The cause of the fall of Babylon is said to be because she "made all nations drink of the wine of the wrath of her fornication." Her fornication was her unlawful connection with the kings of the earth. The wine of this is that with which the church has intoxicated the nations of the earth. There is but one thing to which this can refer, and that is, false doctrine. This harlot, in consequence of her unlawful union with the powers of earth, has corrupted the pure truths of the Bible, and with the wine of her false doctrine has intoxicated the nations. As a few of the gross errors


which she has caused the masses to receive as Bible truth, we mention the following: 1. That the soul is immortal. 2. That sprinkling and pouring are baptism. 3. That Sunday is the Sabbath. 4. That there are to be a thousand years of peace and prosperity before the coming of the Lord. 5. That the saints' inheritance is not the earth made new, but an immaterial, intangible region beyond the bounds of time and space. 6. That the second advent is to be understood spiritually, and that it took place at the destruction of Jerusalem, or that it takes place at conversion or at death. 7. That it is right and scriptural to hold human beings in bondage; and 8. That it is of no consequence, if we may judge from their practice, to come out and be separate from the world. Most of these pernicious errors Protestant sects have drawn from the Romish mother, and others they have themselves originated, showing conclusively that they are but the daughters of the great apostasy.

We have seen that Babylon is composed of several divisions; and we know that the name of the whole is frequently applied to any one of its parts. Hence the name Babylon may be applied to any one of these divisions. Consequently when it is announced that Babylon is fallen, it is not necessary to understand that as a whole it experienced a moral change for the worse. It would be true if such change took place in any one of its great branches. The cry, Babylon is fallen, being given subsequent to the first message, is evidence that the fall took place at that time.

The truths connected with the proclamation of the first angel were calculated to correct many of the fundamental errors of Babylon, and open the way for the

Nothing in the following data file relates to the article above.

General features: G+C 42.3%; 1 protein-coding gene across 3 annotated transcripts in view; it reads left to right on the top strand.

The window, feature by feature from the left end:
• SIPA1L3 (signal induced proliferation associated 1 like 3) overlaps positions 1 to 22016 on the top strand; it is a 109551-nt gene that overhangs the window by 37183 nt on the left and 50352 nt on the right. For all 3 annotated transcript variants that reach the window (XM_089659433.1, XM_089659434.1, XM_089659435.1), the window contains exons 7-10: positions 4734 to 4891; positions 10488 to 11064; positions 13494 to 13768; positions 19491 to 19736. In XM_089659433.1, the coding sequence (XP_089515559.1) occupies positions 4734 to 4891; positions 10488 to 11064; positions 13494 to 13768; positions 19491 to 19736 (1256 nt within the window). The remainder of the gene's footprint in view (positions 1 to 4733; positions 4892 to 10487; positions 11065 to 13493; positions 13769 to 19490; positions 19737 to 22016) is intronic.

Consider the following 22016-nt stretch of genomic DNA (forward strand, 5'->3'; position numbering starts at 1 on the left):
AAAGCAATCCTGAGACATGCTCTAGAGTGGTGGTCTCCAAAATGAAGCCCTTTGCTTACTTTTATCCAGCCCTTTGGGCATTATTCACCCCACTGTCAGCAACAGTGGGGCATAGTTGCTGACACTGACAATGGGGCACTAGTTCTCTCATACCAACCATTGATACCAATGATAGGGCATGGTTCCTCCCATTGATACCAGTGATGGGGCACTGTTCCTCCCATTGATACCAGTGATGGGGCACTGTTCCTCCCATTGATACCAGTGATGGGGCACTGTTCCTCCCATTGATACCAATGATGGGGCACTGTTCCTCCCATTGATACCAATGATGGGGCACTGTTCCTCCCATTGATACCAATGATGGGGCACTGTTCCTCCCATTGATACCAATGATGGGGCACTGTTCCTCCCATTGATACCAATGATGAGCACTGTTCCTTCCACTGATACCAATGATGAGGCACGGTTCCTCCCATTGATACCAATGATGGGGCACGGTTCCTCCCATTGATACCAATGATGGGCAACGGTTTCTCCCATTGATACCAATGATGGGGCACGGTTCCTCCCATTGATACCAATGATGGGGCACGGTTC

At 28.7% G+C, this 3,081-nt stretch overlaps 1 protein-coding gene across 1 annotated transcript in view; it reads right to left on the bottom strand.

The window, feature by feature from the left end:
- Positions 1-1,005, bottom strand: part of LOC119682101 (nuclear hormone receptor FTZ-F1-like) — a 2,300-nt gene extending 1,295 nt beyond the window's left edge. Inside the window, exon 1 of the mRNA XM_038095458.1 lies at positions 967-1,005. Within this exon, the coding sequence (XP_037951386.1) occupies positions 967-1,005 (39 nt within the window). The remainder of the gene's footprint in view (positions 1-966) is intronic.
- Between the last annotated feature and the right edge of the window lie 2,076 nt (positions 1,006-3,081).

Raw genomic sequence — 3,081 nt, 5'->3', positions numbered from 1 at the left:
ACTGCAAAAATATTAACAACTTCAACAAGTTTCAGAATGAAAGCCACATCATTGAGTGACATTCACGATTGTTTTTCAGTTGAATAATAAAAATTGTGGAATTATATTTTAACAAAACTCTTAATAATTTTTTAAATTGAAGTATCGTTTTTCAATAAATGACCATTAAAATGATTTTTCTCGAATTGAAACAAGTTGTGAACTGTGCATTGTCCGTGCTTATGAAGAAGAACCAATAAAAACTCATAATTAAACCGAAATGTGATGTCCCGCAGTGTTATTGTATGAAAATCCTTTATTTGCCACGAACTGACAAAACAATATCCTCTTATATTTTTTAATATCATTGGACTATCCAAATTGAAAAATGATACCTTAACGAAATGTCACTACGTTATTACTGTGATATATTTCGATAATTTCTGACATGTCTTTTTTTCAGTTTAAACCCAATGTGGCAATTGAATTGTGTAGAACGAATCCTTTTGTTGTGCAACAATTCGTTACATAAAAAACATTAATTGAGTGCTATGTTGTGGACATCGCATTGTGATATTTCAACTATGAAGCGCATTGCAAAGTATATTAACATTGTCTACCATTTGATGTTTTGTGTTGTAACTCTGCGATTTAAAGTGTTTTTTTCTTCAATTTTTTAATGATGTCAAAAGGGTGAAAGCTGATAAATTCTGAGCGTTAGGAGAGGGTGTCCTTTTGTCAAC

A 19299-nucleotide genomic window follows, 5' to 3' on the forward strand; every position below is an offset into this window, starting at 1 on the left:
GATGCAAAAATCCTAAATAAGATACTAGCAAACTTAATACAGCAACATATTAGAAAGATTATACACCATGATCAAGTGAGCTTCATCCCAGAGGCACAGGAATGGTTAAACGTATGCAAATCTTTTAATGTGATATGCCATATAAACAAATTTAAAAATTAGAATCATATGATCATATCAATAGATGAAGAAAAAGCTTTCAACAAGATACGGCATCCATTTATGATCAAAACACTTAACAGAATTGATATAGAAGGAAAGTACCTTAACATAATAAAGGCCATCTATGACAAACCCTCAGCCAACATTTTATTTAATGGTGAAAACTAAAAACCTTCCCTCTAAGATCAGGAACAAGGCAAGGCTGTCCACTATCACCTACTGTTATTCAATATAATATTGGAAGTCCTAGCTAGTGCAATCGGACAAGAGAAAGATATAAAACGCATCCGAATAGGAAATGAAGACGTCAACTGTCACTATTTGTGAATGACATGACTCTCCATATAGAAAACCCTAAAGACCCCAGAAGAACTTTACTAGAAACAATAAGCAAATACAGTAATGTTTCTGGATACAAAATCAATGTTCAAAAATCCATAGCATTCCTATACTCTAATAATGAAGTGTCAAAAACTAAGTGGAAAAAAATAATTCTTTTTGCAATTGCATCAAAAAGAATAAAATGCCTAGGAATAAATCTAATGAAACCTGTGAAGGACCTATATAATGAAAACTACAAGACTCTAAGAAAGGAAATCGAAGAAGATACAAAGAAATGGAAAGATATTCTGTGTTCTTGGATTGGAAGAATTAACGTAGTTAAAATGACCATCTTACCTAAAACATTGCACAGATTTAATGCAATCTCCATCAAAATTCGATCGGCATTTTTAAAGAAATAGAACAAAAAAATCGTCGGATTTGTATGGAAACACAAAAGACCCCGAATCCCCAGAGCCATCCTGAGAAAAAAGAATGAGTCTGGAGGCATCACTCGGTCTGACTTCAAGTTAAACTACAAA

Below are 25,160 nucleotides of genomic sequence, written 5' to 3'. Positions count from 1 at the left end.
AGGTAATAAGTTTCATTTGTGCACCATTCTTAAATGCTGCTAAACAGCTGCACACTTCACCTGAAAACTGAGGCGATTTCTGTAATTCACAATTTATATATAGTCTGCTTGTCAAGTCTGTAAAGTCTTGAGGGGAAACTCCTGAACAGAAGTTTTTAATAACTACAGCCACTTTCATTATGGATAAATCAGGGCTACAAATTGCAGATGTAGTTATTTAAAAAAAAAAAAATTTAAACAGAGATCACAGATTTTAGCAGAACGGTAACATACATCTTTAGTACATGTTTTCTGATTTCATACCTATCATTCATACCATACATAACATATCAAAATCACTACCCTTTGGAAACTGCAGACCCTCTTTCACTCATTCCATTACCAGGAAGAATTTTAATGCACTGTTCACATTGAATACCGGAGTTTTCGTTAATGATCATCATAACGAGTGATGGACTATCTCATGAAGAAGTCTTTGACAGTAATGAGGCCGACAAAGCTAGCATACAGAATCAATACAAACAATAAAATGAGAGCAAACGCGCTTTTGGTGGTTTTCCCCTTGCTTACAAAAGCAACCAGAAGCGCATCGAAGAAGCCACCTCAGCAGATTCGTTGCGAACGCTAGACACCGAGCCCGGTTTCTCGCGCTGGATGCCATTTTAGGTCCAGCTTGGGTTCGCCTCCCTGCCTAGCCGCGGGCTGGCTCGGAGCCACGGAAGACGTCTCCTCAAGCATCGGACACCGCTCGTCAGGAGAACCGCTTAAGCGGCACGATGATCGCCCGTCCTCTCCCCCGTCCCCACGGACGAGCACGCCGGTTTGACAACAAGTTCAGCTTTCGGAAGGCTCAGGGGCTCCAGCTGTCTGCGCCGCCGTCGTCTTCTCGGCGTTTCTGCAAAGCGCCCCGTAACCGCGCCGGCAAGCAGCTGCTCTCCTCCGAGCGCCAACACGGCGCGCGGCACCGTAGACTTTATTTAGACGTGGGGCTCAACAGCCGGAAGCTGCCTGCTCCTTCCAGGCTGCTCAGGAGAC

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reception of the whole truth in place of her false doctrines. That these errors were honestly held by the different churches, is not to be questioned. But after light has been given to a person sufficient to enable him to discard an error, he becomes guilty for longer retaining it. So when Babylon, through the proclamation of the first message, was called upon to correct her errors, and redeem her influence over the people, and refused to do so, she then became guilty of willfully refusing the truth, and making the nations intoxicated with her false teaching. Just as the people of God when they are called out after her fall, become guilty by longer retaining their connection with her. Hence the proclamation of the fall of Babylon comes in after the first message, stating the consequence of her rejection of that message. That message has already been located in the present generation; and Rev. xviii shows that Babylon's fall must take place in the last days, as it is just previous to her final destruction. But as we look over apostate Christendom, we see that the Romish and Greek churches are no more corrupt, either in doctrine or practice, than they have been for ages past. No marked change for the worse has taken place in those bodies within the present generation, nor is there scarcely room for them to become worse than they have already for centuries been. We therefore look to the religious bodies composing the great Protestant family for the fulfillment of the announcement made in the second message, especially in our own country, where the first message was more definitely proclaimed. The inquiry now arises, has there been any moral declension in these bodies within the memory of the generation now living? Did any such change take place with them about the time of the first message, and have they since been fill